Two universities have announced new vice-chancellors who will take up the posts in 2010.
David Fleming, deputy vice-chancellor of the University of Sunderland, will succeed Dianne Willcocks at York St John University in April, and Geoffrey Crossick, warden of Goldsmiths, University of London, is to lead the University of London from September.
Professor Fleming paid tribute to the “remarkable” leadership of Professor Willcocks.
He said: “The context in which we are operating as a sector is complex and uncertain, but I believe the university is in a very good position to meet those challenges.”
Previously dean of the School of Built Environment at Northumbria University, Professor Fleming has also spent time in the private sector and is a fellow of the Royal Institution of Chartered Surveyors.
Prior to his appointment, some staff at York St John expressed concern that a requirement that the new vice-chancellor had to be a member of the Church of England could limit the field of applicants.
Minutes from a council meeting in July note that the requirement was “seen as an impediment to the selection of the best possible vice-chancellor by some people”.
The minutes add: “The senior management team in particular feel strongly about this.”
The headhunting firm Heidrick & Struggles was appointed to track down suitable candidates, and Robin Hall, chair of governors and pro-chancellor of the university, headed the interview panel that selected Professor Fleming.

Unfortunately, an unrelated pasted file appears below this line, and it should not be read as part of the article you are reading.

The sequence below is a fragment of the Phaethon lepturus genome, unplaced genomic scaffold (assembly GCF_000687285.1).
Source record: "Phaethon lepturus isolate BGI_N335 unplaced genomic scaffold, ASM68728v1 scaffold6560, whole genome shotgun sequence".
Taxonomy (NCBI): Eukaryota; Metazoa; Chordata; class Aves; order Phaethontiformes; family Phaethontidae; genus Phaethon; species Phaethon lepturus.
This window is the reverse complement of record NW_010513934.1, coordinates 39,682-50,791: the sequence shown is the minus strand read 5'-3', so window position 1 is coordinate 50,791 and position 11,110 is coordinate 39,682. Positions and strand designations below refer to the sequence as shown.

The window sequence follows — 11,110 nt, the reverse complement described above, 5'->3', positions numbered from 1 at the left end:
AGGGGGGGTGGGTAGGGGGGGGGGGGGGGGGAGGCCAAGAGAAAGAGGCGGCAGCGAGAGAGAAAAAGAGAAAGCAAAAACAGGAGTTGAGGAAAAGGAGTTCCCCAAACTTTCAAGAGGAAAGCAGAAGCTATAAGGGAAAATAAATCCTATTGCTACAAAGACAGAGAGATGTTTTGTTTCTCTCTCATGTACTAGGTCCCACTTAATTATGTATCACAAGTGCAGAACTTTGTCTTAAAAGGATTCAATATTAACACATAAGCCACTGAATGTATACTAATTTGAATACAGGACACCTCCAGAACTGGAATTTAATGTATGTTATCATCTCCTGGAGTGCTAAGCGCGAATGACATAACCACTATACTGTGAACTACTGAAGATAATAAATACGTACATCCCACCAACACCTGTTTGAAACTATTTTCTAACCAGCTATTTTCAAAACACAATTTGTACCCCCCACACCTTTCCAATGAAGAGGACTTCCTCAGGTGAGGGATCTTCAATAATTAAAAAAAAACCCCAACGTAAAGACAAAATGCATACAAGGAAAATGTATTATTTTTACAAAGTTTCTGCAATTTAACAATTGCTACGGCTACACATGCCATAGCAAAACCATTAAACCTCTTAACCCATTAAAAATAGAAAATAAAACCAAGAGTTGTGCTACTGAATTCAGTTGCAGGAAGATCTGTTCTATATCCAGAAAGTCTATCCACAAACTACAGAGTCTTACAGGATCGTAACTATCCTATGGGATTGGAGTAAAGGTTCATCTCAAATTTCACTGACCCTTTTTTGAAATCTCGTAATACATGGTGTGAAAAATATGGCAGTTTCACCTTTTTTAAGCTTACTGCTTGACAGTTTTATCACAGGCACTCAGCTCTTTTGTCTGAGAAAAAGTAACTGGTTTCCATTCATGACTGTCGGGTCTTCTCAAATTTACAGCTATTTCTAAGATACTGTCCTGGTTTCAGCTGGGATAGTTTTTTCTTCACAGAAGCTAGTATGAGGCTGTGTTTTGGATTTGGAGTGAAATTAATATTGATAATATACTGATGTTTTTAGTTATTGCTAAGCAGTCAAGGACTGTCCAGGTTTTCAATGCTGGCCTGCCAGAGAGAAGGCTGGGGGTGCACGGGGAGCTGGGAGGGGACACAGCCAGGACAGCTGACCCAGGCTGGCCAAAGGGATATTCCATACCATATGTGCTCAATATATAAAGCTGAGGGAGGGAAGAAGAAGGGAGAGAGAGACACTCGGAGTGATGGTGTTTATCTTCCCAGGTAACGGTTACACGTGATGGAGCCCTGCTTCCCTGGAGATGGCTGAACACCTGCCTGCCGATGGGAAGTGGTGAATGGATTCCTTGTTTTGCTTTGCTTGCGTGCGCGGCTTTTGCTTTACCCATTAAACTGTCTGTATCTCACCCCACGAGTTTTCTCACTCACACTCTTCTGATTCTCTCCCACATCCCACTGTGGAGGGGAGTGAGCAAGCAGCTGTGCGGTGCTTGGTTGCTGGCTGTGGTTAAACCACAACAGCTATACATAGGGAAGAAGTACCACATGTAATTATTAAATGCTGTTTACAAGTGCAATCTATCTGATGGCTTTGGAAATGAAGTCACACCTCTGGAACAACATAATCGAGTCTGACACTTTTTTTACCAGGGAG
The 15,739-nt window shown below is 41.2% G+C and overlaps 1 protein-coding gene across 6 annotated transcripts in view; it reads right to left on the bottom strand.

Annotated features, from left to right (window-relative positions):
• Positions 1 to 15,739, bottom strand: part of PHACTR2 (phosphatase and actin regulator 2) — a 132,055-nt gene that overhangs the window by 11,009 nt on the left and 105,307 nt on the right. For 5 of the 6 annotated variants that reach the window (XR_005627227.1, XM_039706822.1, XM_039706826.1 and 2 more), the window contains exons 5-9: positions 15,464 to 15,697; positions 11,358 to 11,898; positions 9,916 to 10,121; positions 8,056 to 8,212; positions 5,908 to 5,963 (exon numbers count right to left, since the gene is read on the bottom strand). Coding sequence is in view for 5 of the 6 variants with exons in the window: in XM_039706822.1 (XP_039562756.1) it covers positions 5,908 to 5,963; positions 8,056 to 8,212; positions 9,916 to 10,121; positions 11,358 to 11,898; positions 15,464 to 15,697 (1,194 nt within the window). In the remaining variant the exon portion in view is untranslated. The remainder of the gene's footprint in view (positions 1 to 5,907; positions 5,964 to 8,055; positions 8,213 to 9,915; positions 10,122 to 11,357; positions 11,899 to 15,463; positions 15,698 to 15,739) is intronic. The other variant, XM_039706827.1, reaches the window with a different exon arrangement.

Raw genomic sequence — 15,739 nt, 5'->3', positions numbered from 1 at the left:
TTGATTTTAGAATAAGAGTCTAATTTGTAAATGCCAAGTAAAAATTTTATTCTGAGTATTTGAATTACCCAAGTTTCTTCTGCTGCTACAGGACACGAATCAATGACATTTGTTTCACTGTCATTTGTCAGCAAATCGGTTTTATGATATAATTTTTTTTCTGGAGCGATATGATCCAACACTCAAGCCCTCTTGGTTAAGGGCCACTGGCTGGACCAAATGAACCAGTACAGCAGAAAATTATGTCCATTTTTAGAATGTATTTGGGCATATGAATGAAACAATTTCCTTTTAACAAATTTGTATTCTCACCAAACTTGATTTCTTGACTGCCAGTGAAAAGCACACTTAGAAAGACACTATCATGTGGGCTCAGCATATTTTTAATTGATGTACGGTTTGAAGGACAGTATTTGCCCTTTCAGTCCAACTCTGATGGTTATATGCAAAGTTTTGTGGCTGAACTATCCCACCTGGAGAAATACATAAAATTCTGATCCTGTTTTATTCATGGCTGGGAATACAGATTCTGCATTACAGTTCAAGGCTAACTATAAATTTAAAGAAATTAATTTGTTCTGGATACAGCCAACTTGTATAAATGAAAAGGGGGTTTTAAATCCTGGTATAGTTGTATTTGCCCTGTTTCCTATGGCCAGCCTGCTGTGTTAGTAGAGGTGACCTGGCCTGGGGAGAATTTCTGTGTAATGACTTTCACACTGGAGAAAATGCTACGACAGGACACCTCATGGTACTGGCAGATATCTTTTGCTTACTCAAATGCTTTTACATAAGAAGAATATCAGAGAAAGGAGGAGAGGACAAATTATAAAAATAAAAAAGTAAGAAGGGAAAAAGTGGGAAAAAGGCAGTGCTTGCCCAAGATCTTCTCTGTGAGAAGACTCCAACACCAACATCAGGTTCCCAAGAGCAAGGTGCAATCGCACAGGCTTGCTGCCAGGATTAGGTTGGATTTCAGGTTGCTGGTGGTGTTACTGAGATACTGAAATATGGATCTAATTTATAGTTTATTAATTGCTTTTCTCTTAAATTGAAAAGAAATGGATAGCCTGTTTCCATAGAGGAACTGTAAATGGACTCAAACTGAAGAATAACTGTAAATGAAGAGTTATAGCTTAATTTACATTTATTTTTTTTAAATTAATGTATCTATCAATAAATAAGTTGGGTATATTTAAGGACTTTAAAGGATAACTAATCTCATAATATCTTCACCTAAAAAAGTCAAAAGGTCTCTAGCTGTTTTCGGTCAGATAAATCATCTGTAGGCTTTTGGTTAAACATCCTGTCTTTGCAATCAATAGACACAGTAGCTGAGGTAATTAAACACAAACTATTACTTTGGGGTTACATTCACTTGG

He said the new vice-chancellor “possesses that invaluable combination of vision with a proven record of strategic management developed from many years’ experience in academic and commercial sectors”.
Meanwhile, Professor Crossick has been appointed to take over from Sir Graeme Davies as vice-chancellor of the University of London in September 2010.
He said it was “a marvellous time to become vice-chancellor of the University of London”, adding: “I feel honoured to have been asked to take on the post.”
Professor Crossick, who has been warden of Goldsmiths since 2005, is a historian specialising in the social and urban history of Europe in the 19th and early 20th centuries.
His academic career includes periods at Emmanuel College, Cambridge, the University of Hull and the University of Essex. Before joining Goldsmiths, he was chief executive of the Arts and Humanities Research Board. In March, Professor Crossick said he was leaving Goldsmiths because he wanted to contribute to “the cultural, arts and museum sectors, to higher education and policymaking”.